BP’s troubleshooters here received a call for help from colleagues in Sand was invading oil wells from the rocks outside. To avoid damage, the operators were choking the wells back, reducing revenues. Two tech-savvy specialists, Prad Thiruvenkatanathan, a research scientist, and Tommy Langnes, a sand expert, came up with a novel fix. They used fiber-optic cable to gather the sounds coming from the wells deep in the earth.
Kurdish fighters known as the pesh merga have played a central role, alongside Iraqi troops, in operations against the Islamic State. Last month, however, the Kurds voted for full independence from Iraq, prompting an angry rebuke from Baghdad and threats of military intervention. Both Turkey and Iran fear that an independence move by Iraqi Kurds could set off unrest among their own Kurdish minorities.
Mr. Trice estimates that there are 2.3 billion barrels of oil trapped in the rocks at Lancaster, of which more than a half million barrels can be extracted. If these estimates are correct, Lancaster would be larger than any oil field developed in British waters over the last decade. “The scale of oil that is down there is very large compared to everywhere else in Europe, “said Kevin Swann, an analyst at Wood Mackenzie, the energy consultants.
Muck Rack makes it simple to find people, tweets, or articles that mention any name, keyword, company, hashtag etc. We've compiled this guide to help you make the most of your search.
Selecting a term
Start searching tweets, articles from media outlets, articles mentioned in tweets, journalists'
names, titles and bios with some suggested searches:
Companies or Topics (e.g. iPhone, Microsoft)
Phrases (e.g. "cloud computing") — use quotes to keep the terms together
Twitter handles (e.g. @username) — returns those who have mentioned or replied to
Names (e.g. "David Pogue")
Hashtags (e.g. #sxsw, #london2012)
Bio details (e.g. vegan, Olympics, father)
Muck Rack's Advanced Search allows for many boolean operators.
Find results that mention multiple specified terms, use AND or
+. For example, ensure each result contains both Elon Musk and Mark Zuckerberg by
searching Musk AND Zuckerberg or Musk + Zuckerberg.
Use the operators OR or , to broaden your search when you'd like either of
multiple terms to appear in results. (This is the default behavior of our search when no operators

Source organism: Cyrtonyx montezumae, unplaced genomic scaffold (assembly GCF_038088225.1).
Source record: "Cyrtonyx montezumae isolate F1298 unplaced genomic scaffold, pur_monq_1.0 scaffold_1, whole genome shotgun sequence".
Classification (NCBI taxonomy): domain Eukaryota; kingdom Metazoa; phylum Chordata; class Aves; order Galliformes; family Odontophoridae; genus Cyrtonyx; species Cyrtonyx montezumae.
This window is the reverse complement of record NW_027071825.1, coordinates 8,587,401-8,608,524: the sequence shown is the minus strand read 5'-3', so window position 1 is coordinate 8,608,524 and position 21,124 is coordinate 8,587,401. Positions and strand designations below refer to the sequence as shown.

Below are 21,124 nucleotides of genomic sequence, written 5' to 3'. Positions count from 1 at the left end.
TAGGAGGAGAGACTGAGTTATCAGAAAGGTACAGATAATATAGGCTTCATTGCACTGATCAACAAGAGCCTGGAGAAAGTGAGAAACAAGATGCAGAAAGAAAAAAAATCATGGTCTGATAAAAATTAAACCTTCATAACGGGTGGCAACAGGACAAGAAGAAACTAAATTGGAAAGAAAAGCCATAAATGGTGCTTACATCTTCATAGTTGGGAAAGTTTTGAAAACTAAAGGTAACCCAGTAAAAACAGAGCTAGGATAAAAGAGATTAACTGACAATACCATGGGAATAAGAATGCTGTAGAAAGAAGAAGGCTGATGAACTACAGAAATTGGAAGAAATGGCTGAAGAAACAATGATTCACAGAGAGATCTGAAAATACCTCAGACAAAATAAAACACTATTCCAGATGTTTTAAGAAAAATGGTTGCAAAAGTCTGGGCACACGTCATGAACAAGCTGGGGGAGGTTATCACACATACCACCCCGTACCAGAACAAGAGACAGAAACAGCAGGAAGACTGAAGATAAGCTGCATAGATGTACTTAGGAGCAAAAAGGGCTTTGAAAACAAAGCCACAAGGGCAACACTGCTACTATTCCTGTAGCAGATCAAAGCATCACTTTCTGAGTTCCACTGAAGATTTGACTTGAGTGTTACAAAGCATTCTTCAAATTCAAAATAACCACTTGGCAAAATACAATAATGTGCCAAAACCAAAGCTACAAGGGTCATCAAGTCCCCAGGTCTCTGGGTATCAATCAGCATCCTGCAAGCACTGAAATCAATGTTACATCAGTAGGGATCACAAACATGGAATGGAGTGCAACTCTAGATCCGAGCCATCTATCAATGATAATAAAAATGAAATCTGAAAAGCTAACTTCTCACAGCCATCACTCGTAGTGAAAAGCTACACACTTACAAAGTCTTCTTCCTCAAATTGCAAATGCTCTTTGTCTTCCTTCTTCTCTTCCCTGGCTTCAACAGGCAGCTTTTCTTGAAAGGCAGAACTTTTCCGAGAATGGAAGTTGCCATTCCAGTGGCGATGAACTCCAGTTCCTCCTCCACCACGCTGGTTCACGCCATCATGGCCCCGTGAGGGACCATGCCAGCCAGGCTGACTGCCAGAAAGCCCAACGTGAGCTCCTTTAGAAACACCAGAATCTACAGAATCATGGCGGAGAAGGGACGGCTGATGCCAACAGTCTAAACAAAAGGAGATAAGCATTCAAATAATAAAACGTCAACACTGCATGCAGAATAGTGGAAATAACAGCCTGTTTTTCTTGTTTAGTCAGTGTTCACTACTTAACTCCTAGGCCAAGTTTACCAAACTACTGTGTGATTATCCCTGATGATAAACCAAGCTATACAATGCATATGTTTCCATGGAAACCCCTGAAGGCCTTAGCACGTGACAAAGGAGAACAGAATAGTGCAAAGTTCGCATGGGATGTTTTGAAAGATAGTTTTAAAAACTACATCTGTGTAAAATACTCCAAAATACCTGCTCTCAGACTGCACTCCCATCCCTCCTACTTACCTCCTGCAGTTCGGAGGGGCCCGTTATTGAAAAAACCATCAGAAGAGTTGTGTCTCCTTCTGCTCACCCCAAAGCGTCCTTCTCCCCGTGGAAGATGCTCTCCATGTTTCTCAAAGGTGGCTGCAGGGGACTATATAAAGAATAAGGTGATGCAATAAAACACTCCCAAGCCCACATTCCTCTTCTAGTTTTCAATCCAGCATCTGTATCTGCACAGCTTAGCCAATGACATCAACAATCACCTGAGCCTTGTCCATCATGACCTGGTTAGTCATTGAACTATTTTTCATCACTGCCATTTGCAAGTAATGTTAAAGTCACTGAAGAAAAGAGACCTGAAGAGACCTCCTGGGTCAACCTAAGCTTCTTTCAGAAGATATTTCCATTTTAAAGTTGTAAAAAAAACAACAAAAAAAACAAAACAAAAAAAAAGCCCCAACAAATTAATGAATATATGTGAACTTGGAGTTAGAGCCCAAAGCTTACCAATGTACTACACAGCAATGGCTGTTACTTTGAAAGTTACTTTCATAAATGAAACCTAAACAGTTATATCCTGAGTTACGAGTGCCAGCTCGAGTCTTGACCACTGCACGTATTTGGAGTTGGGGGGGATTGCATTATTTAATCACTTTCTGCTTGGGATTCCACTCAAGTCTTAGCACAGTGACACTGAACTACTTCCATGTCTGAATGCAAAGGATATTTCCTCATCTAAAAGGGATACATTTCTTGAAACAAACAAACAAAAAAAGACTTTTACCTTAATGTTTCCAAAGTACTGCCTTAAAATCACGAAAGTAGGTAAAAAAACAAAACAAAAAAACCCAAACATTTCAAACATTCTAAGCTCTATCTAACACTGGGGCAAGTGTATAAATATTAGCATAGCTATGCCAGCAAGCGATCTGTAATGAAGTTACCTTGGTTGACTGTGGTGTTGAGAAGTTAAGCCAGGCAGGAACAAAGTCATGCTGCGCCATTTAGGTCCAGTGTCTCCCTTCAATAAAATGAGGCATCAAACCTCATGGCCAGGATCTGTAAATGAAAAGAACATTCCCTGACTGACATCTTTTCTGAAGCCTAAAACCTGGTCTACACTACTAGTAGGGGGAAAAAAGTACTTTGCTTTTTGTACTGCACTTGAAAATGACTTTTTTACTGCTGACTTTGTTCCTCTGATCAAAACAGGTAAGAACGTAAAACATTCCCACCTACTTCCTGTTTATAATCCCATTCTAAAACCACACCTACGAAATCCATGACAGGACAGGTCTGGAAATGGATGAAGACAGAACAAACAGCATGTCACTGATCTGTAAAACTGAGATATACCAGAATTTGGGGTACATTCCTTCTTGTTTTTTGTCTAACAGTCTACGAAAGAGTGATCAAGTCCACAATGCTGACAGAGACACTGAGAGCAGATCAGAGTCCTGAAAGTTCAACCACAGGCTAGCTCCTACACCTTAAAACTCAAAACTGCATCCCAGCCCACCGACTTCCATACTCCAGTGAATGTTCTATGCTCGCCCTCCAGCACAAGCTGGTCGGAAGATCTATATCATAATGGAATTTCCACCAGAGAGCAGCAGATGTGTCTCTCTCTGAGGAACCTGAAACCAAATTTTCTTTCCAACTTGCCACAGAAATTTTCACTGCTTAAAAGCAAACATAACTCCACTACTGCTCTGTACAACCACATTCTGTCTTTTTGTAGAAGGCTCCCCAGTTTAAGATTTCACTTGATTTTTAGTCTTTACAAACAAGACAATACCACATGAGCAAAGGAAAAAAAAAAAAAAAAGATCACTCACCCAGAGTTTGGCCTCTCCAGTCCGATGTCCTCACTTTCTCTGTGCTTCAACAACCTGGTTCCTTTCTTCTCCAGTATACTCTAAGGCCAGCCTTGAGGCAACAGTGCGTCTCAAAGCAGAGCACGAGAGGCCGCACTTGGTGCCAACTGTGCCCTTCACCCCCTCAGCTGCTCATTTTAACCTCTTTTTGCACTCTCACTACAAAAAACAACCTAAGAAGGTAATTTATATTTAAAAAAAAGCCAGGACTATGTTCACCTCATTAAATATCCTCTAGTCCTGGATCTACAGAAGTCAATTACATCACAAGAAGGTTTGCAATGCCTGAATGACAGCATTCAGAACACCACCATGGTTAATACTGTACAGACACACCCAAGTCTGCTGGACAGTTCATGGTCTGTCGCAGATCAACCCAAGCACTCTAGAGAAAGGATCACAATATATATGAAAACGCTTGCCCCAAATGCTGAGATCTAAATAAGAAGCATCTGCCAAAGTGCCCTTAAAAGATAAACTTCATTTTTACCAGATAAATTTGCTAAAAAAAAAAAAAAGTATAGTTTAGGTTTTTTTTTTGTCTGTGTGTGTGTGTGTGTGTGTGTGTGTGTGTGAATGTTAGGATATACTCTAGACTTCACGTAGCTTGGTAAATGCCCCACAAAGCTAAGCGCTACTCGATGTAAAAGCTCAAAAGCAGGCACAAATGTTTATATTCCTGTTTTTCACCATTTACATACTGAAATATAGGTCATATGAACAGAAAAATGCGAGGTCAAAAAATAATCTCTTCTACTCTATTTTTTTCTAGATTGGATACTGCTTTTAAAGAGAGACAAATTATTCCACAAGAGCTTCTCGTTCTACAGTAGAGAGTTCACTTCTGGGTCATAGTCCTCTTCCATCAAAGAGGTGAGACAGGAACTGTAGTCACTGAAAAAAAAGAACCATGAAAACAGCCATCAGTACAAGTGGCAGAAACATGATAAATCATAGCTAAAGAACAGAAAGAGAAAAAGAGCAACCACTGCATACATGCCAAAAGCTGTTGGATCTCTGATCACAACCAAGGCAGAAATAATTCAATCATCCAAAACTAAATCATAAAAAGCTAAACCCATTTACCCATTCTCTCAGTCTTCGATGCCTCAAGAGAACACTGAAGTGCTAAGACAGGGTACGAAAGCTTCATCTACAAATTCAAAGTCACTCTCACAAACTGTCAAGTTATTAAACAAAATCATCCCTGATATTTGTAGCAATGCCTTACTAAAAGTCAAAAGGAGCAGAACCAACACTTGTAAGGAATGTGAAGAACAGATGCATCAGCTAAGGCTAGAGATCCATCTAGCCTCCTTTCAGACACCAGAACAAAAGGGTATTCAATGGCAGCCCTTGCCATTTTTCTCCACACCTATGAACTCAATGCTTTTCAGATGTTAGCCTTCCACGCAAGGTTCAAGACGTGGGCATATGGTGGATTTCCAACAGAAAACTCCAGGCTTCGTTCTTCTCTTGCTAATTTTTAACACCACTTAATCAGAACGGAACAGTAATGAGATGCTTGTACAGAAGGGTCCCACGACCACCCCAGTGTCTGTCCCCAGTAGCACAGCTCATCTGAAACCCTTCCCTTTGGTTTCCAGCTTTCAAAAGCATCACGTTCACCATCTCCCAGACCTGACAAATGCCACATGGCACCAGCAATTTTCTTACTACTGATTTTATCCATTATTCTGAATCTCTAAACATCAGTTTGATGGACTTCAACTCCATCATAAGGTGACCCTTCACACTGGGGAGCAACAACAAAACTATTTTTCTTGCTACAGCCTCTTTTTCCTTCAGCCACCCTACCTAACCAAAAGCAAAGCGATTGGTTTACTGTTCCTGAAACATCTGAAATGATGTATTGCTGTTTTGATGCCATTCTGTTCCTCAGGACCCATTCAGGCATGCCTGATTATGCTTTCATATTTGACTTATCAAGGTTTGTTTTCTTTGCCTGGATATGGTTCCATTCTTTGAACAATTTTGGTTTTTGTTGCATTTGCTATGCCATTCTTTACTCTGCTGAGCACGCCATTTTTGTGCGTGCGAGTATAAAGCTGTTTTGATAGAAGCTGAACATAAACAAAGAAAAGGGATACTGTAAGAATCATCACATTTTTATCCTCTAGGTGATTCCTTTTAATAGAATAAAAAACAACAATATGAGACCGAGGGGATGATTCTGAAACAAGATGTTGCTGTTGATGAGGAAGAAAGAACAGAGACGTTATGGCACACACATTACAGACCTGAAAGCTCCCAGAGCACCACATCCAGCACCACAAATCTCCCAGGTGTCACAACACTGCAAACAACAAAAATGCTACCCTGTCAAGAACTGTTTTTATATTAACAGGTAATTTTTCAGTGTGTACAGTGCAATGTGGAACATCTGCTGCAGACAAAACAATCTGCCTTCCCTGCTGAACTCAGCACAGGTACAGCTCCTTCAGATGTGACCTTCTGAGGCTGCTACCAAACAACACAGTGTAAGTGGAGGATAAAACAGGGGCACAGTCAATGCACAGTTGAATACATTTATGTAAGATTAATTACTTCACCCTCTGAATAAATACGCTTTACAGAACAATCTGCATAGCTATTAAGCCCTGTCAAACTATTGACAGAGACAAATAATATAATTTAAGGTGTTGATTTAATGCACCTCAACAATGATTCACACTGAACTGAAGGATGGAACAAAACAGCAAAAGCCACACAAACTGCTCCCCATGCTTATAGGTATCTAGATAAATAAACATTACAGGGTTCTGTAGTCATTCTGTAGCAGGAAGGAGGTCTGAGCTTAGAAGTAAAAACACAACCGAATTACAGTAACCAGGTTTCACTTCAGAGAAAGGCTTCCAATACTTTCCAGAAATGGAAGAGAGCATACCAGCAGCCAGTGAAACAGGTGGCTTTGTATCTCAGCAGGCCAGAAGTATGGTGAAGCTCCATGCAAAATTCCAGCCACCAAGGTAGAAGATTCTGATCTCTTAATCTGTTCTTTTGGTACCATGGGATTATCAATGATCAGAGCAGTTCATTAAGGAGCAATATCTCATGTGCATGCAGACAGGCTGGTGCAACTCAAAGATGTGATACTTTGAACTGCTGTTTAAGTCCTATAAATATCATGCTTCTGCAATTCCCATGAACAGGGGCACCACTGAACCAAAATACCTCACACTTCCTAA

are used). For example, results will contain either cake or cookie by searching cake OR cookie or cake,cookie
Use NOT or - to subtract results from your search. For
example, searching Disney will yield results about the Walt Disney Company as well as Walt Disney
World Resort. To exclude mentions of Disney World, search for Disney -World or Disney
When using one of these operators with a phrase, enclose it in quotation marks. For example, you can
find results about smartphones excluding Apple's iPhone 4S by searching smartphone -"iPhone
Exact case matching or punctuation
If you're searching for a brand name or keyword that relies on specific punctuation marks or capitalization, you can
find results that match your exact query by adding matchcase: before the keyword you're searching for, like matchcase:E*TRADE .
Use parentheses to separate multiple
boolean phrases. For example, to find journalists talking about having fun in Disney World or
Disneyland, search for ("disney world" OR disneyland) AND fun.
An asterisk can be used to search for any variation of a root word truncated by the asterisk. For example, searching for admin* will return results for administrator, administration, administer, administered, etc.
A near operator is an AND operator where you can control the distance between the words. You can vary the distance the near operation uses by adding a forward slash and number (between 0-99) such as strawberries NEAR/10 "whipped cream", which means the strawberries must exist within 10 words of "whipped cream".